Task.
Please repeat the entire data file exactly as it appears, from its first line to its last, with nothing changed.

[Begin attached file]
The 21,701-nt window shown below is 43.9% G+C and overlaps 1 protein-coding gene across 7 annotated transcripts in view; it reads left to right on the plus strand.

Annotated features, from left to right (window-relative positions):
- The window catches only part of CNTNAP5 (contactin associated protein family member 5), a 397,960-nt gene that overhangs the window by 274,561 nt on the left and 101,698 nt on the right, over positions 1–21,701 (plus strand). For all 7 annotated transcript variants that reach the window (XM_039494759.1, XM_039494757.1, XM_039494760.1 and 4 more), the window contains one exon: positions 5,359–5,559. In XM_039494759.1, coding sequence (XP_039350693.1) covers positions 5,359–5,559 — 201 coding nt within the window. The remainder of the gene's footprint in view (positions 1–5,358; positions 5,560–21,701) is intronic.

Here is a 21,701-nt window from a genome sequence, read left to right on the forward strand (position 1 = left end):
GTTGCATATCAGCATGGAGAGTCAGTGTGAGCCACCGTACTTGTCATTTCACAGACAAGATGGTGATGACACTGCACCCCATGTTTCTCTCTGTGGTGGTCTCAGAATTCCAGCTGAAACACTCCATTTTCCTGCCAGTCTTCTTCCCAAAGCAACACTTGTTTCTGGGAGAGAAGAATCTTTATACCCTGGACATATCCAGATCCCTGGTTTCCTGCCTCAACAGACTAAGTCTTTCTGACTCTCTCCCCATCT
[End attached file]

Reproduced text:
The 21,701-nt window shown below is 43.9% G+C and overlaps 1 protein-coding gene across 7 annotated transcripts in view; it reads left to right on the plus strand.

Annotated features, from left to right (window-relative positions):
- The window catches only part of CNTNAP5 (contactin associated protein family member 5), a 397,960-nt gene that overhangs the window by 274,561 nt on the left and 101,698 nt on the right, over positions 1–21,701 (plus strand). For all 7 annotated transcript variants that reach the window (XM_039494759.1, XM_039494757.1, XM_039494760.1 and 4 more), the window contains one exon: positions 5,359–5,559. In XM_039494759.1, coding sequence (XP_039350693.1) covers positions 5,359–5,559 — 201 coding nt within the window. The remainder of the gene's footprint in view (positions 1–5,358; positions 5,560–21,701) is intronic.

Here is a 21,701-nt window from a genome sequence, read left to right on the forward strand (position 1 = left end):
GTTGCATATCAGCATGGAGAGTCAGTGTGAGCCACCGTACTTGTCATTTCACAGACAAGATGGTGATGACACTGCACCCCATGTTTCTCTCTGTGGTGGTCTCAGAATTCCAGCTGAAACACTCCATTTTCCTGCCAGTCTTCTTCCCAAAGCAACACTTGTTTCTGGGAGAGAAGAATCTTTATACCCTGGACATATCCAGATCCCTGGTTTCCTGCCTCAACAGACTAAGTCTTTCTGACTCTCTCCCCATCT